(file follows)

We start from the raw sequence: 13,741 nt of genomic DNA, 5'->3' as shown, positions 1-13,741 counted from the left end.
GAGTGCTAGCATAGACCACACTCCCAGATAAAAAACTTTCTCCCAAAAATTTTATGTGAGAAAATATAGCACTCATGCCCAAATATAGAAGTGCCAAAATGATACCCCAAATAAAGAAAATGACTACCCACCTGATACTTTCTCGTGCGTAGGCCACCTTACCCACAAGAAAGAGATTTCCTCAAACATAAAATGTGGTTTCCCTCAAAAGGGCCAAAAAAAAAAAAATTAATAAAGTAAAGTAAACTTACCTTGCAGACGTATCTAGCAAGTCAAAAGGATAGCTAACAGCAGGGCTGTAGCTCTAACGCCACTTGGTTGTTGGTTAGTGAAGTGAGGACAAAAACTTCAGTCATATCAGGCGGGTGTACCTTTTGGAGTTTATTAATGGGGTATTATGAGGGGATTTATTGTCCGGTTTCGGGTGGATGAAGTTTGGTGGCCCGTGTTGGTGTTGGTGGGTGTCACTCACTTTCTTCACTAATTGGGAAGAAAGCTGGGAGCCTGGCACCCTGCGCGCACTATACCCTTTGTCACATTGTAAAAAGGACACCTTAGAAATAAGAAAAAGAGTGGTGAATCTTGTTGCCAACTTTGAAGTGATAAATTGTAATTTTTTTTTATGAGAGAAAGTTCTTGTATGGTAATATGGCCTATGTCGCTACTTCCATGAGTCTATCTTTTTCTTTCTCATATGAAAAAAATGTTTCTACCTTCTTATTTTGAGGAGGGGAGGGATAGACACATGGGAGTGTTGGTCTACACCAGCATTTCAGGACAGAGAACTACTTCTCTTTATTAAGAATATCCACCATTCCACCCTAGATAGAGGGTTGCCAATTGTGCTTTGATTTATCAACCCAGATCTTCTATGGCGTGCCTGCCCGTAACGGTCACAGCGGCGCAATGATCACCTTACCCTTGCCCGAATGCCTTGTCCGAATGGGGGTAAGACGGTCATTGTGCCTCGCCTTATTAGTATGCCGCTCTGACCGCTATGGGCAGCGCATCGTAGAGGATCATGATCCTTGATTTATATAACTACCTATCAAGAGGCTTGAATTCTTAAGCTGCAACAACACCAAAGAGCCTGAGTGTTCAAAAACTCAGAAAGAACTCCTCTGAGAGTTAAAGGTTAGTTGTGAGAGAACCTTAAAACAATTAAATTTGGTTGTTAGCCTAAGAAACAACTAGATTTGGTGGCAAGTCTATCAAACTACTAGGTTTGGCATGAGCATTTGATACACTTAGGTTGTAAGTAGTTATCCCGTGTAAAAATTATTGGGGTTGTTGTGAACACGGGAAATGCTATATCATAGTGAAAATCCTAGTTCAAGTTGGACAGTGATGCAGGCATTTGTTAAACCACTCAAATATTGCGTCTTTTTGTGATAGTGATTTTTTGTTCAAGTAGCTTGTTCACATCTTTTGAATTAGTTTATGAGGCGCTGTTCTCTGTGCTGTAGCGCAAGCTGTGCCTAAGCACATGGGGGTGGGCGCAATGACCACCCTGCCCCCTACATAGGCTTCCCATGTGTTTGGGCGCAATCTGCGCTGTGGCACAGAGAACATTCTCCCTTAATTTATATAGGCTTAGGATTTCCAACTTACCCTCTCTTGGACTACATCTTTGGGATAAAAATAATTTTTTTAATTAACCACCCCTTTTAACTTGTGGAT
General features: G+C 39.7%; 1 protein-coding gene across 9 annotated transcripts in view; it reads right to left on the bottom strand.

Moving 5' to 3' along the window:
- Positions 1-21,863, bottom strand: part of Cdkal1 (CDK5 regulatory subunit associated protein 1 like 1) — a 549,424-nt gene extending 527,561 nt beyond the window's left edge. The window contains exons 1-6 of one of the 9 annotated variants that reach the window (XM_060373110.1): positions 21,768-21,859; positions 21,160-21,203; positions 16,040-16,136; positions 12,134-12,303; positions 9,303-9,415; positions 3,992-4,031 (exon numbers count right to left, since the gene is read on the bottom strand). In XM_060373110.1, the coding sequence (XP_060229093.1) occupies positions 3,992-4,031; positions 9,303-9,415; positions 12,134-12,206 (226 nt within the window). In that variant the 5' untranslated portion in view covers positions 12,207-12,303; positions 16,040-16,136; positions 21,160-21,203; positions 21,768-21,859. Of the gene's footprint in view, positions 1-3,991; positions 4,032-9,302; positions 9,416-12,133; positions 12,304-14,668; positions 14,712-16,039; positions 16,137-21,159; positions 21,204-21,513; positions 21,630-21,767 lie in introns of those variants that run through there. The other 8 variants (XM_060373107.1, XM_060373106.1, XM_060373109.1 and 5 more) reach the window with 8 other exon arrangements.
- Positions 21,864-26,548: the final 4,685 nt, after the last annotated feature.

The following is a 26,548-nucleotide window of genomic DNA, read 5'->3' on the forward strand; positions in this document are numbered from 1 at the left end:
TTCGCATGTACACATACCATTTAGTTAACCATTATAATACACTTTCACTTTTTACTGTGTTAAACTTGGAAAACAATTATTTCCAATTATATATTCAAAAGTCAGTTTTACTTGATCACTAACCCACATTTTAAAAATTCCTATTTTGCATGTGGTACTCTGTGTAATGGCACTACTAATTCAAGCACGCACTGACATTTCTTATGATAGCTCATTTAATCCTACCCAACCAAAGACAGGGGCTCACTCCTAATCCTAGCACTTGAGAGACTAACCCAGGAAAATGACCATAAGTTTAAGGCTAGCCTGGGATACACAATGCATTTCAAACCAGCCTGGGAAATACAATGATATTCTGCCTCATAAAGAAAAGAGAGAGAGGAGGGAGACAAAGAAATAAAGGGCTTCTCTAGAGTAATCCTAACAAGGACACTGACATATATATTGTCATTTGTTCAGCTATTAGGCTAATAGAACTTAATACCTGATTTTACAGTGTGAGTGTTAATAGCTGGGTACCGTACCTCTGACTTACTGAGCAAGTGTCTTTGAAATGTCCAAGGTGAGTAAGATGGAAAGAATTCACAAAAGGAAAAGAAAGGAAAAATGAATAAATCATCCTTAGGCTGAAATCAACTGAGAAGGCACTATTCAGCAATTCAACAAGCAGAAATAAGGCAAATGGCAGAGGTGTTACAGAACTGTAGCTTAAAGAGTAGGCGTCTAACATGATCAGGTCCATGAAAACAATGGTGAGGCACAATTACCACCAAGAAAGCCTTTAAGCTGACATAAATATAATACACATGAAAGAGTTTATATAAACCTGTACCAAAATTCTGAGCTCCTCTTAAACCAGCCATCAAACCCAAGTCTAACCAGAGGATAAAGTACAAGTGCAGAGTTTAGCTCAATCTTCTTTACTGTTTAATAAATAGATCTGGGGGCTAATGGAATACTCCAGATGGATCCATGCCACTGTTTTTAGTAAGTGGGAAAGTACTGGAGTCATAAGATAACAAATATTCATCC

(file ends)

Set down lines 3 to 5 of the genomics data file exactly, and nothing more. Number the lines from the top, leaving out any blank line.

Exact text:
General features: G+C 39.7%; 1 protein-coding gene across 9 annotated transcripts in view; it reads right to left on the bottom strand.

Moving 5' to 3' along the window:
- Positions 1-21,863, bottom strand: part of Cdkal1 (CDK5 regulatory subunit associated protein 1 like 1) — a 549,424-nt gene extending 527,561 nt beyond the window's left edge. The window contains exons 1-6 of one of the 9 annotated variants that reach the window (XM_060373110.1): positions 21,768-21,859; positions 21,160-21,203; positions 16,040-16,136; positions 12,134-12,303; positions 9,303-9,415; positions 3,992-4,031 (exon numbers count right to left, since the gene is read on the bottom strand). In XM_060373110.1, the coding sequence (XP_060229093.1) occupies positions 3,992-4,031; positions 9,303-9,415; positions 12,134-12,206 (226 nt within the window). In that variant the 5' untranslated portion in view covers positions 12,207-12,303; positions 16,040-16,136; positions 21,160-21,203; positions 21,768-21,859. Of the gene's footprint in view, positions 1-3,991; positions 4,032-9,302; positions 9,416-12,133; positions 12,304-14,668; positions 14,712-16,039; positions 16,137-21,159; positions 21,204-21,513; positions 21,630-21,767 lie in introns of those variants that run through there. The other 8 variants (XM_060373107.1, XM_060373106.1, XM_060373109.1 and 5 more) reach the window with 8 other exon arrangements.